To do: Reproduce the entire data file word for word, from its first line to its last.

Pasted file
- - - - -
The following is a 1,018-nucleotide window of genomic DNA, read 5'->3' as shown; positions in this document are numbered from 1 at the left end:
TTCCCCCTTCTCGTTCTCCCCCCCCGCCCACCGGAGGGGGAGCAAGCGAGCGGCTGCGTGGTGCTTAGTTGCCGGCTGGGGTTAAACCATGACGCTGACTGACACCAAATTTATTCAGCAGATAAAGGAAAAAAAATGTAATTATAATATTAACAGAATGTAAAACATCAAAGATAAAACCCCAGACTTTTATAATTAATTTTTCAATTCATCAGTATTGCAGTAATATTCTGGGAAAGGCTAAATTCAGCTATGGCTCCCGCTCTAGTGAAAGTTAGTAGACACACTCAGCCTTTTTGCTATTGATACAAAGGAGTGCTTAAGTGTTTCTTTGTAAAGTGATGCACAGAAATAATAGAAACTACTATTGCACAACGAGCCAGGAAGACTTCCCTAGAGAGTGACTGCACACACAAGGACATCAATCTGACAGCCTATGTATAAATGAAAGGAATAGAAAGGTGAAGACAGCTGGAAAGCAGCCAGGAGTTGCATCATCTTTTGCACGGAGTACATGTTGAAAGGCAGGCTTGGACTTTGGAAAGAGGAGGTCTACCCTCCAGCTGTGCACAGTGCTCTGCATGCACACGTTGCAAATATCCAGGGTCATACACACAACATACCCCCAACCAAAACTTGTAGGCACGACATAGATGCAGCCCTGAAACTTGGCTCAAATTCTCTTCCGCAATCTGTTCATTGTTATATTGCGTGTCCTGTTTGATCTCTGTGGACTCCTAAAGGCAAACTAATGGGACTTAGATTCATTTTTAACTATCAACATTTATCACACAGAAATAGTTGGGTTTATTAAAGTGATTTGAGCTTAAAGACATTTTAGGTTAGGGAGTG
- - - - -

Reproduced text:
The following is a 1,018-nucleotide window of genomic DNA, read 5'->3' as shown; positions in this document are numbered from 1 at the left end:
TTCCCCCTTCTCGTTCTCCCCCCCCGCCCACCGGAGGGGGAGCAAGCGAGCGGCTGCGTGGTGCTTAGTTGCCGGCTGGGGTTAAACCATGACGCTGACTGACACCAAATTTATTCAGCAGATAAAGGAAAAAAAATGTAATTATAATATTAACAGAATGTAAAACATCAAAGATAAAACCCCAGACTTTTATAATTAATTTTTCAATTCATCAGTATTGCAGTAATATTCTGGGAAAGGCTAAATTCAGCTATGGCTCCCGCTCTAGTGAAAGTTAGTAGACACACTCAGCCTTTTTGCTATTGATACAAAGGAGTGCTTAAGTGTTTCTTTGTAAAGTGATGCACAGAAATAATAGAAACTACTATTGCACAACGAGCCAGGAAGACTTCCCTAGAGAGTGACTGCACACACAAGGACATCAATCTGACAGCCTATGTATAAATGAAAGGAATAGAAAGGTGAAGACAGCTGGAAAGCAGCCAGGAGTTGCATCATCTTTTGCACGGAGTACATGTTGAAAGGCAGGCTTGGACTTTGGAAAGAGGAGGTCTACCCTCCAGCTGTGCACAGTGCTCTGCATGCACACGTTGCAAATATCCAGGGTCATACACACAACATACCCCCAACCAAAACTTGTAGGCACGACATAGATGCAGCCCTGAAACTTGGCTCAAATTCTCTTCCGCAATCTGTTCATTGTTATATTGCGTGTCCTGTTTGATCTCTGTGGACTCCTAAAGGCAAACTAATGGGACTTAGATTCATTTTTAACTATCAACATTTATCACACAGAAATAGTTGGGTTTATTAAAGTGATTTGAGCTTAAAGACATTTTAGGTTAGGGAGTG